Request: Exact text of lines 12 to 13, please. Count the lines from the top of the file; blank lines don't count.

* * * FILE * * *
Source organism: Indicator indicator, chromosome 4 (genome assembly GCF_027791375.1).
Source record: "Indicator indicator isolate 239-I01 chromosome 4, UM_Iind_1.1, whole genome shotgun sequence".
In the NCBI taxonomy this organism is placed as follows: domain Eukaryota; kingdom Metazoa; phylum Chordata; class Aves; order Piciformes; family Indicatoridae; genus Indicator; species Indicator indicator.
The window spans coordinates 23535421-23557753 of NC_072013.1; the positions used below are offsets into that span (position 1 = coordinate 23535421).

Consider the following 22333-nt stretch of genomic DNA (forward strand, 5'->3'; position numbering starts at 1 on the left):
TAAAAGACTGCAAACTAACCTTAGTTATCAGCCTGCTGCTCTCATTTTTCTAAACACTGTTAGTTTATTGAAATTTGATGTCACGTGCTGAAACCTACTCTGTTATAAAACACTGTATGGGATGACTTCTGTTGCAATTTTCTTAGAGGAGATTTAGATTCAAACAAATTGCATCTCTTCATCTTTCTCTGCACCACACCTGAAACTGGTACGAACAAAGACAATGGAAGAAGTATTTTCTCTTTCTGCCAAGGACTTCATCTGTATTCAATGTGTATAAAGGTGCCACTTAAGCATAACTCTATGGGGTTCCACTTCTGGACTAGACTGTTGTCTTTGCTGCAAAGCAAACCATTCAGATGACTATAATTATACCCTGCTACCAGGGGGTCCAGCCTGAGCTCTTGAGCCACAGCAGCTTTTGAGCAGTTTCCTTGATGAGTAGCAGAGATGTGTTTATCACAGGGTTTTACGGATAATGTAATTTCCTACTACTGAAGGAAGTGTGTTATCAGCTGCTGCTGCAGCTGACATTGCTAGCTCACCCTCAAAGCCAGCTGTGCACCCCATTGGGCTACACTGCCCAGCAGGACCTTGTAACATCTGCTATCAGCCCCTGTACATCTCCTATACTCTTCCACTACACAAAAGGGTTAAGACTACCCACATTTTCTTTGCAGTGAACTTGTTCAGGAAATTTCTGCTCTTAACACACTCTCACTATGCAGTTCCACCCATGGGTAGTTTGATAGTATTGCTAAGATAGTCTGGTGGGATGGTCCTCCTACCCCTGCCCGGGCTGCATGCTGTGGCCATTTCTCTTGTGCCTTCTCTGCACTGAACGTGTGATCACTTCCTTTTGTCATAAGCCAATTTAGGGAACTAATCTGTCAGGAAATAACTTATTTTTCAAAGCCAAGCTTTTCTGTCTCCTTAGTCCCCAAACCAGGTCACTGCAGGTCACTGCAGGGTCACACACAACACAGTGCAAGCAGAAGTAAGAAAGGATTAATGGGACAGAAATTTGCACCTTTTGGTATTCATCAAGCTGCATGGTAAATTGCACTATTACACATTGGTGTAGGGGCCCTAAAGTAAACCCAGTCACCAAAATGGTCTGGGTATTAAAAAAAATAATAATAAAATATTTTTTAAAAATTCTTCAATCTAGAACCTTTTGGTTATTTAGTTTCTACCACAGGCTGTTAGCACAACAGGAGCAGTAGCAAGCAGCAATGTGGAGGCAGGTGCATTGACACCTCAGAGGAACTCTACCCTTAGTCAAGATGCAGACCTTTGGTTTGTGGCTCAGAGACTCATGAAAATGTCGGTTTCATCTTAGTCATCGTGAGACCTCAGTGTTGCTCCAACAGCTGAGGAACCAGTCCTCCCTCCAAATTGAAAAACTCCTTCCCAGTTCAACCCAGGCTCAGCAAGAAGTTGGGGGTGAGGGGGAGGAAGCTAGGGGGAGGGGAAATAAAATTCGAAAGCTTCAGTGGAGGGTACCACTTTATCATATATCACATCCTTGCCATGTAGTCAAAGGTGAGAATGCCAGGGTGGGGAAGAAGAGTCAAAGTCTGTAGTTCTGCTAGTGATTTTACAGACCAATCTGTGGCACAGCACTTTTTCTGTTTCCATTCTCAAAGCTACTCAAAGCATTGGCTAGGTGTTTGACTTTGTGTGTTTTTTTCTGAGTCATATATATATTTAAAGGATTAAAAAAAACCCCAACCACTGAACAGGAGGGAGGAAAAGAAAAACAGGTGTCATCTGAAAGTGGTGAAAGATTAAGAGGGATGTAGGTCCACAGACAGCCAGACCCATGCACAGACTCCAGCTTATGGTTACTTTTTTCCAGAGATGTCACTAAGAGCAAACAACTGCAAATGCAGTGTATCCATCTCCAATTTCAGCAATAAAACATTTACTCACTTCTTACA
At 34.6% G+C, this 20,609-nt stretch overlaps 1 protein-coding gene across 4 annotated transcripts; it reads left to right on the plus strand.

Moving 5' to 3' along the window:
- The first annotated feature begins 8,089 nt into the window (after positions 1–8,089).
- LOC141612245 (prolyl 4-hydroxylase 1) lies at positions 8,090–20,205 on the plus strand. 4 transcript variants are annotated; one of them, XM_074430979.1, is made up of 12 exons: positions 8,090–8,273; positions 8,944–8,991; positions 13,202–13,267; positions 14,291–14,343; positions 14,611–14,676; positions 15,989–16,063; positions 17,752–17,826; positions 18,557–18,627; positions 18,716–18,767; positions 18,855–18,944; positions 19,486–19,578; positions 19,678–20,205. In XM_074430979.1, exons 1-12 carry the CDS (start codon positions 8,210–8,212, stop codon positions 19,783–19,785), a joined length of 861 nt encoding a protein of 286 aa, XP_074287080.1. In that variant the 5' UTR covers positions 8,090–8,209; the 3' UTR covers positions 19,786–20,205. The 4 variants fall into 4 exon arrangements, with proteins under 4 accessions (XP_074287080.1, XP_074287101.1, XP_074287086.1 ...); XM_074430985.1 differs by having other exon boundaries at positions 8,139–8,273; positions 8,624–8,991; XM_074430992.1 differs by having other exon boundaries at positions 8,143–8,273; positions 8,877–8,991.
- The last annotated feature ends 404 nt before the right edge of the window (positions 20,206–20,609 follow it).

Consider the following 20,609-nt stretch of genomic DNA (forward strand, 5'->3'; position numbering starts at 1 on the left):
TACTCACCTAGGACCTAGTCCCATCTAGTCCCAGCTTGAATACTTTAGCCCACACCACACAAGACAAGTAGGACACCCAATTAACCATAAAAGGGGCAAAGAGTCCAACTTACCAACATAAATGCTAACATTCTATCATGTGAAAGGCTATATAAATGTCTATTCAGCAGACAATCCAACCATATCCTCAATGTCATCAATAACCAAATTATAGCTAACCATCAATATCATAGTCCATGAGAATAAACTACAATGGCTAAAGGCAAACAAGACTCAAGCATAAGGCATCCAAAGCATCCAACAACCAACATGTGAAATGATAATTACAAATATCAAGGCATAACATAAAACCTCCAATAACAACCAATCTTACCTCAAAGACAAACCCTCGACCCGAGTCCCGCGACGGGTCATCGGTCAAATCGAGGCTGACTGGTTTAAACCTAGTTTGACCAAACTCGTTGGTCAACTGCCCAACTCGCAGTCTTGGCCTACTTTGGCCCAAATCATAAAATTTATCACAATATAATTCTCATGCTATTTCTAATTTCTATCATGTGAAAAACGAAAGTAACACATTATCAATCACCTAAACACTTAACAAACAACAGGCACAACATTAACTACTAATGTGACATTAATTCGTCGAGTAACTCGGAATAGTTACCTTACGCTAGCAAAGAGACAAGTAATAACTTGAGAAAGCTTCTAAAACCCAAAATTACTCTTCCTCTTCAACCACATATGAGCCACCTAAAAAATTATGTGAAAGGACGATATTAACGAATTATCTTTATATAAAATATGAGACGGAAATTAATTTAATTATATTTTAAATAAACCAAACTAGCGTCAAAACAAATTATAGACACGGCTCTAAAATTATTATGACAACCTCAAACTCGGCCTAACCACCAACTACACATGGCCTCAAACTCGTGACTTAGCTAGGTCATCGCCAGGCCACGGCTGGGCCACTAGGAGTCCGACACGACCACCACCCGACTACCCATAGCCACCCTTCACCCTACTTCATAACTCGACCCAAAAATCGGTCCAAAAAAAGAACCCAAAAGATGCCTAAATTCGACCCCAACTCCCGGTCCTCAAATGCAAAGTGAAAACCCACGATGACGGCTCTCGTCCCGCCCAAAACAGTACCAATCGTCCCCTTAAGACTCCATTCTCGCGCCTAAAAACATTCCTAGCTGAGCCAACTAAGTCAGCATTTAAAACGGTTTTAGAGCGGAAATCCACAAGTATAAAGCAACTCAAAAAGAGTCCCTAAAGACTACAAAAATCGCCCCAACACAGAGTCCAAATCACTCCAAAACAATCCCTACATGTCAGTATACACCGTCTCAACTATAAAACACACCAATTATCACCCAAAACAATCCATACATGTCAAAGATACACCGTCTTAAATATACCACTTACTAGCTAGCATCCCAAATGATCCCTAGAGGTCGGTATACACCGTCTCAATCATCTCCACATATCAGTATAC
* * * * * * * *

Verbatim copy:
Consider the following 20,609-nt stretch of genomic DNA (forward strand, 5'->3'; position numbering starts at 1 on the left):
TACTCACCTAGGACCTAGTCCCATCTAGTCCCAGCTTGAATACTTTAGCCCACACCACACAAGACAAGTAGGACACCCAATTAACCATAAAAGGGGCAAAGAGTCCAACTTACCAACATAAATGCTAACATTCTATCATGTGAAAGGCTATATAAATGTCTATTCAGCAGACAATCCAACCATATCCTCAATGTCATCAATAACCAAATTATAGCTAACCATCAATATCATAGTCCATGAGAATAAACTACAATGGCTAAAGGCAAACAAGACTCAAGCATAAGGCATCCAAAGCATCCAACAACCAACATGTGAAATGATAATTACAAATATCAAGGCATAACATAAAACCTCCAATAACAACCAATCTTACCTCAAAGACAAACCCTCGACCCGAGTCCCGCGACGGGTCATCGGTCAAATCGAGGCTGACTGGTTTAAACCTAGTTTGACCAAACTCGTTGGTCAACTGCCCAACTCGCAGTCTTGGCCTACTTTGGCCCAAATCATAAAATTTATCACAATATAATTCTCATGCTATTTCTAATTTCTATCATGTGAAAAACGAAAGTAACACATTATCAATCACCTAAACACTTAACAAACAACAGGCACAACATTAACTACTAATGTGACATTAATTCGTCGAGTAACTCGGAATAGTTACCTTACGCTAGCAAAGAGACAAGTAATAACTTGAGAAAGCTTCTAAAACCCAAAATTACTCTTCCTCTTCAACCACATATGAGCCACCTAAAAAATTATGTGAAAGGACGATATTAACGAATTATCTTTATATAAAATATGAGACGGAAATTAATTTAATTATATTTTAAATAAACCAAACTAGCGTCAAAACAAATTATAGACACGGCTCTAAAATTATTATGACAACCTCAAACTCGGCCTAACCACCAACTACACATGGCCTCAAACTCGTGACTTAGCTAGGTCATCGCCAGGCCACGGCTGGGCCACTAGGAGTCCGACACGACCACCACCCGACTACCCATAGCCACCCTTCACCCTACTTCATAACTCGACCCAAAAATCGGTCCAAAAAAAGAACCCAAAAGATGCCTAAATTCGACCCCAACTCCCGGTCCTCAAATGCAAAGTGAAAACCCACGATGACGGCTCTCGTCCCGCCCAAAACAGTACCAATCGTCCCCTTAAGACTCCATTCTCGCGCCTAAAAACATTCCTAGCTGAGCCAACTAAGTCAGCATTTAAAACGGTTTTAGAGCGGAAATCCACAAGTATAAAGCAACTCAAAAAGAGTCCCTAAAGACTACAAAAATCGCCCCAACACAGAGTCCAAATCACTCCAAAACAATCCCTACATGTCAGTATACACCGTCTCAACTATAAAACACACCAATTATCACCCAAAACAATCCATACATGTCAAAGATACACCGTCTTAAATATACCACTTACTAGCTAGCATCCCAAATGATCCCTAGAGGTCGGTATACACCGTCTCAATCATCTCCACATATCAGTATAC